First orca whale to be stranded in southeast U.S. in decades showed signs of illness
Early Wednesday morning, someone spotted a rare sight for Florida: A killer whale over 20 feet long that had beached itself on the state's northern Atlantic coast.
The first orca whale to beach itself in the southeast U.S. in nearly 70 years died shortly afterward of an illness in Palm Coast, Fla., officials from the National Oceanic and Atmospheric Administration (NOAA) Fisheries division said.
Officials don't know the exact age of the near-geriatric female orca that was stranded on the beach. Female orcas typically live about 50 years but reach 90 in the wild.
While it's too early to say what exactly caused her death, there were "signs of illness. There were no signs of human interaction or trauma," says Erin Fougeres, Marine Mammal Stranding Program administrator for NOAA's Southeast region. Illness is a common reason that whales become stranded, Fougeres says.
A member of the public found the whale and reported it at about 6:30 a.m. Wednesday. Marine biologists from the Hubbs-SeaWorld Research Institute and staff from the Flagler County government assisted NOAA with removing the over-6,000-pound whale, alongside other groups. It was loaded onto a truck by dozens of people in an effort that took several hours, ending at about 3 p.m.
This is the third known orca whale to be stranded in the southeastern U.S. and the first since 1956, Fougeres says. The region spans North Carolina to Texas and includes Puerto Rico and the U.S. Virgin Islands.
The whale's body immediately underwent a necropsy — or animal autopsy — at SeaWorld in Orlando, Fla., because the facility has a large laboratory. The multi-agency effort went on until about 4 a.m. Thursday and extensively sampled tissue from every single organ system, Fougeres told NPR. Results may take weeks or months.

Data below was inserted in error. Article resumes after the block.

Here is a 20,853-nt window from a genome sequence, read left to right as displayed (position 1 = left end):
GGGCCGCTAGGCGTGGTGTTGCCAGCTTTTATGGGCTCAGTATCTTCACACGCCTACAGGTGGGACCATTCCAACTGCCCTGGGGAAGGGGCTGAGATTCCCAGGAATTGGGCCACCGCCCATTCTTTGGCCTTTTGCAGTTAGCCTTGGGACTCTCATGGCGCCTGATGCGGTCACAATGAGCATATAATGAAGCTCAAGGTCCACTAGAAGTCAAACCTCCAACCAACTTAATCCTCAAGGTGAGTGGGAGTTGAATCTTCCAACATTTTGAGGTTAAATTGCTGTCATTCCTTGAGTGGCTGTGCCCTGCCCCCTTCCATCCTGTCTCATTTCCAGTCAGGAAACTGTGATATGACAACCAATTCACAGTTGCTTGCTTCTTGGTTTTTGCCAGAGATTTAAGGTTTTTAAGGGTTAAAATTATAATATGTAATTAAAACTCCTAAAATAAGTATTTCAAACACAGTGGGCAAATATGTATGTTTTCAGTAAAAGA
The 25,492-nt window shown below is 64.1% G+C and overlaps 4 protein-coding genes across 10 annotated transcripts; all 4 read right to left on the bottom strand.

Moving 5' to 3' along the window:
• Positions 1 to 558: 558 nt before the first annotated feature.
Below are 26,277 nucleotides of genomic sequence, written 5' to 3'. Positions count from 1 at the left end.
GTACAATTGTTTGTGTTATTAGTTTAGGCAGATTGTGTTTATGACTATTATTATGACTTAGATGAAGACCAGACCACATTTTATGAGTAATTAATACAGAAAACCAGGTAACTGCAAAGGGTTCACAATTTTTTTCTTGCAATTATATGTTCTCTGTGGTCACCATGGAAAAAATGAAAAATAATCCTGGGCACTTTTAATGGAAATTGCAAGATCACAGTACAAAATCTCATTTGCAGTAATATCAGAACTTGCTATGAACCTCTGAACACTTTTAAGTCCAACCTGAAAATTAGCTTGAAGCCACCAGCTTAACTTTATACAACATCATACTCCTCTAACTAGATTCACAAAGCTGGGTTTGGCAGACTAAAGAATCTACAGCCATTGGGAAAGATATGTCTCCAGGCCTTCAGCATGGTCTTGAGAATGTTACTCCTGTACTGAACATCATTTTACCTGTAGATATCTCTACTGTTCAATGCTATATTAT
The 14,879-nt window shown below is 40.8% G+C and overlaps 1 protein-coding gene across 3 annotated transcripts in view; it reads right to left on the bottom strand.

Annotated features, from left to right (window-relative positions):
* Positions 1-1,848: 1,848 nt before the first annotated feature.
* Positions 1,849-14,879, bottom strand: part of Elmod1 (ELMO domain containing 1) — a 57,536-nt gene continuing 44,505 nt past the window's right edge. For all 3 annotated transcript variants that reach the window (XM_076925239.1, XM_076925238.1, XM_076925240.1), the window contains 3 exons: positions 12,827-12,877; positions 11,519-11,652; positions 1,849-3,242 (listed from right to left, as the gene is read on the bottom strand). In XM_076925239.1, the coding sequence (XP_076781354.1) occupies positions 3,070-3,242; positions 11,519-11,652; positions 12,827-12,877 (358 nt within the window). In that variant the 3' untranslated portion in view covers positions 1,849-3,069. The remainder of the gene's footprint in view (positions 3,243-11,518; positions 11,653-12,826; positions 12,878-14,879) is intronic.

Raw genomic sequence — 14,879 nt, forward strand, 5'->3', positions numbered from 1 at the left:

"There's not really much left after that," Fougeres said, but what remains of the carcass was transported to the University of Florida to decompose. Its skeleton will be sent to the Smithsonian Institution in Washington, D.C., and could be put on display in the future.
"We really do rely on the public to report these strandings to us," Fougeres said, "and we do want to investigate every stranded animal." The public can report whale strandings at 1-877-942-5343.
Orca whales are more commonly found further north in colder waters, and Fougeres says they're rare in the U.S. Atlantic. However, there is a stock of orcas recognized in the western North Atlantic and another in the Gulf of Mexico.
While illness is one reason that whales can beach themselves, scientists still don't know for sure why strandings occur. Other potential reasons include navigational errors or following sick animals that end up beached while traveling as a herd, sometimes resulting in mass stranding.
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